Every year, the National 4-H Hall of Fame honors 4-H volunteers, extension professionals, donors, and others who have made a significant impact on the 4-H program through the contribution of time, energy, or financial resources. In October, the Hall of Fame ceremony was held in Washington, D.C., and Ohio 4-H was well-represented, with Haven Hileman serving as the mistress of ceremonies and Melina Matics as the featured performer. Both were selected by the Hall of Fame committee following a rigorous application process and said they were honored to be recognized for their talents.
Hileman, an alumna of Scioto County 4-H and a sophomore at The Ohio State University, has been speaking publicly for as long as she can remember. “I used to do announcements at my county fair, and in high school I joined National Beta Club, an organization that promotes academic achievement, character, service, and leadership among students. I was originally interested in the agriscience opportunities Beta offered, but the faculty advisor also signed me up to compete in the public speaking contest after hearing me speak at the fair.” This proved to be a great decision, as Hileman went on to place as the national champion in speech during her junior year of high school.
After learning about the opportunity to emcee the National 4-H Hall of Fame ceremony through Ohio 4-H’s Teen Leadership Council (TLC), Hileman immediately applied. After being selected as the Ohio representative, Hileman was tasked with writing two scripts for the application: one about how she got her start in 4-H and the other about the impact 4-H has had on her life. She recorded herself reading these scripts and sent her application to the selection committee.
“I found out I was selected two weeks before the ceremony and I was more excited than anything,” said Hileman, “Public speaking doesn’t really scare me, but I immediately began reading the script to practice pronunciation for the laureates’ names and hometowns.”
Prior to this, she had spoken at a variety of local and state events, but this was her first time speaking at a national event. “I had never done anything of this caliber before. The contests I competed in throughout high school were only ever about three minutes long, but the script for the Hall of Fame ceremony was over 20 pages long, and I was speaking for more than two hours. This was an amazing opportunity and I’m so grateful to have been selected,” said Hileman.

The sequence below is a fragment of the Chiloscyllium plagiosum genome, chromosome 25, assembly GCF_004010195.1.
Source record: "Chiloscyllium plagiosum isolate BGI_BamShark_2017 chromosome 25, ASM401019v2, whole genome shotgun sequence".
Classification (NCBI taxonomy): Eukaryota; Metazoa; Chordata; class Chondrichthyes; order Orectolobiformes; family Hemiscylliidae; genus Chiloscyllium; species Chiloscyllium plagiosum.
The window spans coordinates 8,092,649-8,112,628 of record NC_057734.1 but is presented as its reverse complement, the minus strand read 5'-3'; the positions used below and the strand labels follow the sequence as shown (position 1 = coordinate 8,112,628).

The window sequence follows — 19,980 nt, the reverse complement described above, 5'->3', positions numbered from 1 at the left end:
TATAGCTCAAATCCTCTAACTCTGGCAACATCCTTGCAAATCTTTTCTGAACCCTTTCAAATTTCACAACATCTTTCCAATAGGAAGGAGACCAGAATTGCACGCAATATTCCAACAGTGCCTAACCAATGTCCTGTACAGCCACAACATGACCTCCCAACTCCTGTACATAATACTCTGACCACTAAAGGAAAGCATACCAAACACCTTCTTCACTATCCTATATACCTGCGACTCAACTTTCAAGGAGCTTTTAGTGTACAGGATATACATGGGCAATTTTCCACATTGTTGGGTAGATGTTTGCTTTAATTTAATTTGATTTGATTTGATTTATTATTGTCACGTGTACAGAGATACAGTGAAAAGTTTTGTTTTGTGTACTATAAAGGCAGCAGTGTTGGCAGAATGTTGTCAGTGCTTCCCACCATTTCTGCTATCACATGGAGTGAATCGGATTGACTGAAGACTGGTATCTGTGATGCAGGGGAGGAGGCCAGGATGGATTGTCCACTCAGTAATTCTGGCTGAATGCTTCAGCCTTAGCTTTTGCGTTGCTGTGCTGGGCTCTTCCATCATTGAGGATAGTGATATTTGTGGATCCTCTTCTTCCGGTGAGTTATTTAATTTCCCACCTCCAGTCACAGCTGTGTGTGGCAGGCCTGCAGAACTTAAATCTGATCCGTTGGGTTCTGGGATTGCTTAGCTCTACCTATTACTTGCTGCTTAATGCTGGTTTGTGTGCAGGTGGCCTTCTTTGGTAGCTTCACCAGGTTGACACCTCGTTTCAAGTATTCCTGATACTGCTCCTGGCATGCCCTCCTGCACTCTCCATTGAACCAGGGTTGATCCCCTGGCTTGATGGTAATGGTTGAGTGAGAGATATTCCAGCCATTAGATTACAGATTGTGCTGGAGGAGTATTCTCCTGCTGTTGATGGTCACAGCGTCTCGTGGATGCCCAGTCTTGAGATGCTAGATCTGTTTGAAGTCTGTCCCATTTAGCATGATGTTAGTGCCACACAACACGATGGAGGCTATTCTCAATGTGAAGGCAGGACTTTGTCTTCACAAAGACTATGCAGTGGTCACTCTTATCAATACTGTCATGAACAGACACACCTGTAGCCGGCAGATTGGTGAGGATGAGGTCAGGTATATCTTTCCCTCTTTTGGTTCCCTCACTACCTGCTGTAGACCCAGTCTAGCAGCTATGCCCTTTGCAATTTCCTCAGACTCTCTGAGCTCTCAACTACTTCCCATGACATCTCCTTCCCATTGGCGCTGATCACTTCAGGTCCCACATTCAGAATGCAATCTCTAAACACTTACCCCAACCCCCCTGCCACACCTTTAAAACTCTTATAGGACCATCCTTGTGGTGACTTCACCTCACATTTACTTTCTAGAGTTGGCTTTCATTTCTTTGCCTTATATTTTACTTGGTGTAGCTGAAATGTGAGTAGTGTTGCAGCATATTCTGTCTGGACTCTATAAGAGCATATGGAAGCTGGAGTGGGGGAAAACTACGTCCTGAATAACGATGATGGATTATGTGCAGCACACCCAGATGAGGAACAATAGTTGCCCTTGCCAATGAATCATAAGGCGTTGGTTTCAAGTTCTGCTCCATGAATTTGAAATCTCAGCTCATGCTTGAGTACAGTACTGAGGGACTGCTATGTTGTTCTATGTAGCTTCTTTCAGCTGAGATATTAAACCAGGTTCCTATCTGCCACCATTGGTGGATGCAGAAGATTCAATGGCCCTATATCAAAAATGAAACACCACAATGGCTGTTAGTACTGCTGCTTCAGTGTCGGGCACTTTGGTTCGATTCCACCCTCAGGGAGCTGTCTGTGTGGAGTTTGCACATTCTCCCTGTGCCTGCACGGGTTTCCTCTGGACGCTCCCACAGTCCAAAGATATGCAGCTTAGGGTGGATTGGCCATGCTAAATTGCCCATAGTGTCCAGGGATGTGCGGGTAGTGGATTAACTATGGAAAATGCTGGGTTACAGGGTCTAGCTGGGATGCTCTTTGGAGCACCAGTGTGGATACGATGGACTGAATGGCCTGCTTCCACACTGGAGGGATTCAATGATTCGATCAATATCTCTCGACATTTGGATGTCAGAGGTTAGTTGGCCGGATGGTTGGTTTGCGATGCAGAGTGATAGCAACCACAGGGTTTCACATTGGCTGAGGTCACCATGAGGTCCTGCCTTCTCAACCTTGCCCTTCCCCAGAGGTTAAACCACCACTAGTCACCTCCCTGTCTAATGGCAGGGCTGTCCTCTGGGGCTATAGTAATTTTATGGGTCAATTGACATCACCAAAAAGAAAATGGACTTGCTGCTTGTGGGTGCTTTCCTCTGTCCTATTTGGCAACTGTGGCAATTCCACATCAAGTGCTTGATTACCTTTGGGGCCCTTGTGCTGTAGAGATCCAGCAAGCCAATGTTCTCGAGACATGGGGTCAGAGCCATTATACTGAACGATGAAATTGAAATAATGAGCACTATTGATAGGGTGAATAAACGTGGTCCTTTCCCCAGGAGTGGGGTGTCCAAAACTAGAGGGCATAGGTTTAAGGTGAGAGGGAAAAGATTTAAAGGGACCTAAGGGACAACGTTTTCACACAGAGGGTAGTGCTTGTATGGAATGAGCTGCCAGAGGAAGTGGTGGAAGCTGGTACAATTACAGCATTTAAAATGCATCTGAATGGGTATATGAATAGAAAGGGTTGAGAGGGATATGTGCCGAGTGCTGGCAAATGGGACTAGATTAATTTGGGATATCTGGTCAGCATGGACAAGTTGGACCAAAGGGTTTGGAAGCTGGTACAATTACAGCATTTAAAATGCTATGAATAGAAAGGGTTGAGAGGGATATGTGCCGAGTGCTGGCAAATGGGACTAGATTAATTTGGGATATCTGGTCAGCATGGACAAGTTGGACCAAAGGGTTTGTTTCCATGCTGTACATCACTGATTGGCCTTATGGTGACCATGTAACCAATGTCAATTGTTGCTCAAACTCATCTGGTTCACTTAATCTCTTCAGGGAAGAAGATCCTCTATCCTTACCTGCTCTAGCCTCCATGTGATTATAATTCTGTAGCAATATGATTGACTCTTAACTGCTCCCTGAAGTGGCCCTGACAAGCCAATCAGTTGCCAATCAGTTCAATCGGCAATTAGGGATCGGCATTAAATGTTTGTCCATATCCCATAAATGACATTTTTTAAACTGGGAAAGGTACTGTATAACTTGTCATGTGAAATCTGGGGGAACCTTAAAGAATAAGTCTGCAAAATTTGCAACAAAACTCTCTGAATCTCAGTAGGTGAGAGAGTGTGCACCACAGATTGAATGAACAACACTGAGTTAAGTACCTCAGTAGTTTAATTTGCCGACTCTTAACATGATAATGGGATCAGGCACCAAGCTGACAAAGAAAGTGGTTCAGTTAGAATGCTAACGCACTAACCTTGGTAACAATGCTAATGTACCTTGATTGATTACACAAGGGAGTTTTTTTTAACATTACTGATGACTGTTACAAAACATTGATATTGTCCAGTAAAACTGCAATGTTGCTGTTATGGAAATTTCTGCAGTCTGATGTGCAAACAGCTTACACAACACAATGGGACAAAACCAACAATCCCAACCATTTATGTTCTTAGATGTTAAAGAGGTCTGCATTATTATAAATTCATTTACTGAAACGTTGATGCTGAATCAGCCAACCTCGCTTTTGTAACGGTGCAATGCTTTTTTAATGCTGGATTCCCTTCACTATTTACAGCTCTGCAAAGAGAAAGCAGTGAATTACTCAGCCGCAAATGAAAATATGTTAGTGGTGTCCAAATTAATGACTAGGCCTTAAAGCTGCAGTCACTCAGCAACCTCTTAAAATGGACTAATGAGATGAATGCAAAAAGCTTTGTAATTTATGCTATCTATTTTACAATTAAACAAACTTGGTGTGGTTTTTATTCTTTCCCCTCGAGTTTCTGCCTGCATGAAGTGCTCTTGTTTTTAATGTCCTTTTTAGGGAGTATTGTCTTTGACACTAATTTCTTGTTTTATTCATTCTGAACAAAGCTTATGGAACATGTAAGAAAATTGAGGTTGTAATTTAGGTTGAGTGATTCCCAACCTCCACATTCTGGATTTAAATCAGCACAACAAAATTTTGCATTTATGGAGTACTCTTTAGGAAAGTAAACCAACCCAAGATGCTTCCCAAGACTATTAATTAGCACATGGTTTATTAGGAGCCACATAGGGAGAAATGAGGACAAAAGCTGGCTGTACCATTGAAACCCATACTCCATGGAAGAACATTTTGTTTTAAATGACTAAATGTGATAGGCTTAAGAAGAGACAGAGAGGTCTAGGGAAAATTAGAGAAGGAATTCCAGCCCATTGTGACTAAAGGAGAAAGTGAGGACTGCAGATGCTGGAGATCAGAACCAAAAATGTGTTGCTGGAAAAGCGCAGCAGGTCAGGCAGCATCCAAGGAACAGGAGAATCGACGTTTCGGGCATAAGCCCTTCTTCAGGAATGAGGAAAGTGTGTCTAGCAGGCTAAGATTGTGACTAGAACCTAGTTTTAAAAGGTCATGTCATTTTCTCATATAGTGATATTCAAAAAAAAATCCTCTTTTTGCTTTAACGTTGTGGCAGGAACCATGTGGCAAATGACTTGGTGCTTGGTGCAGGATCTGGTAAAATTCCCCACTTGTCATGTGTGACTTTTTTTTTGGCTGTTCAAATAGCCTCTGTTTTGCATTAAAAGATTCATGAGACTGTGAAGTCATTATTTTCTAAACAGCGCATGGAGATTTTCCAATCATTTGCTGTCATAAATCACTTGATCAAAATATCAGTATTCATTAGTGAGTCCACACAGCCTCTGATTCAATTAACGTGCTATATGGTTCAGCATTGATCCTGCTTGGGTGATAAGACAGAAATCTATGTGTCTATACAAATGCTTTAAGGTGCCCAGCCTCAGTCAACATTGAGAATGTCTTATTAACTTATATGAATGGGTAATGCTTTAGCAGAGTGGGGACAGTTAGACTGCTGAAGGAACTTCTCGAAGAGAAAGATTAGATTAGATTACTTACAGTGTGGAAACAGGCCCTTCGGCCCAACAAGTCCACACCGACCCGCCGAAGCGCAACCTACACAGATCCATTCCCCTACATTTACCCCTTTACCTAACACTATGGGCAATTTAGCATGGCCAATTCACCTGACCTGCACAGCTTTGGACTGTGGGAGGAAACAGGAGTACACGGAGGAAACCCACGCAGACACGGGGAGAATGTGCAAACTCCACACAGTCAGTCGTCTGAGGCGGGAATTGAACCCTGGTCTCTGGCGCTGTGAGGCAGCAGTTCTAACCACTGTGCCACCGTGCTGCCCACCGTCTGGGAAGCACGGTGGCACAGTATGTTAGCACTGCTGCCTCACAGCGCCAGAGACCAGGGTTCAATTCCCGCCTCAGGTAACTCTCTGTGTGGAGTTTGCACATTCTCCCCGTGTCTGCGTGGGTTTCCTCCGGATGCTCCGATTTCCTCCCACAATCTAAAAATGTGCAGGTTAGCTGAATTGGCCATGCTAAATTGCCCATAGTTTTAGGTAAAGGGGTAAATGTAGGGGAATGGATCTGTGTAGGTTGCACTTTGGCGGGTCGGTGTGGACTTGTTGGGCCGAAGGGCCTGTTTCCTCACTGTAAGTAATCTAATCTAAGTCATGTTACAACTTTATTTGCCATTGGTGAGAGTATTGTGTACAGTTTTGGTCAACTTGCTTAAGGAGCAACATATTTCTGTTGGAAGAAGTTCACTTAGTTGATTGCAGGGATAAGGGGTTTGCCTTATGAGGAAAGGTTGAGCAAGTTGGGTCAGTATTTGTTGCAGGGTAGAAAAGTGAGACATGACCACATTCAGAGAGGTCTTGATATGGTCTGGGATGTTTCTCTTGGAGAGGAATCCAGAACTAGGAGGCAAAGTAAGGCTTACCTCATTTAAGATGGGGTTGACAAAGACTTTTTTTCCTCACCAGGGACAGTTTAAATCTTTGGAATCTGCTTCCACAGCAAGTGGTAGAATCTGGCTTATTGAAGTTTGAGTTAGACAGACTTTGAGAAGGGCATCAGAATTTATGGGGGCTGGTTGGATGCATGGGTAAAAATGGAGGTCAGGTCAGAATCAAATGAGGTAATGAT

Matics, a Washington County 4-H member and freshman at Washington State Community College, was chosen to be the featured performer for the ceremony, where she played her flute. She grew up in a musical family and has been playing the flute for more than six years. “My mom is a music teacher, so she helped me learn how to play at first, but as I became more advanced I began taking private lessons with my 4-H advisor,” said Matics.
This was her second year applying to be the featured performer, and she said she could not have been more excited to be chosen for this year’s ceremony. “I recorded two pieces that were sent to the selection committee and completed an application with information on my musical background.”
She was at Camp Ohio when she found out she had been selected to perform. “It was the night before campers were set to arrive and I was preparing to serve as an Ohio 4-H State Leadership Camp counselor when there was an announcement over the camp speaker,” said Matics. “It was a recording of a person from the selection committee saying I’d been chosen. I couldn’t believe it! It was such a surreal feeling and an amazing moment to share with friends.”
For Matics, the crowd at the Hall of Fame ceremony didn’t bother her, but the meaning behind the event did make her a bit nervous. “I play flute at my church, so I was prepared to have a large group of people listen to me, but knowing I was there to perform at such a special ceremony did leave me a bit tense,” she said.
Ultimately, the ceremony went off without a hitch and Matics acknowledged it was an incredibly special event. “I played for the laureates and other guests, was able to listen to some amazing speakers, and had some wonderful conversations with the inductees at the reception after the ceremony. I was really honored that so many of them approached me to compliment my playing, and I couldn’t have asked for a better experience.”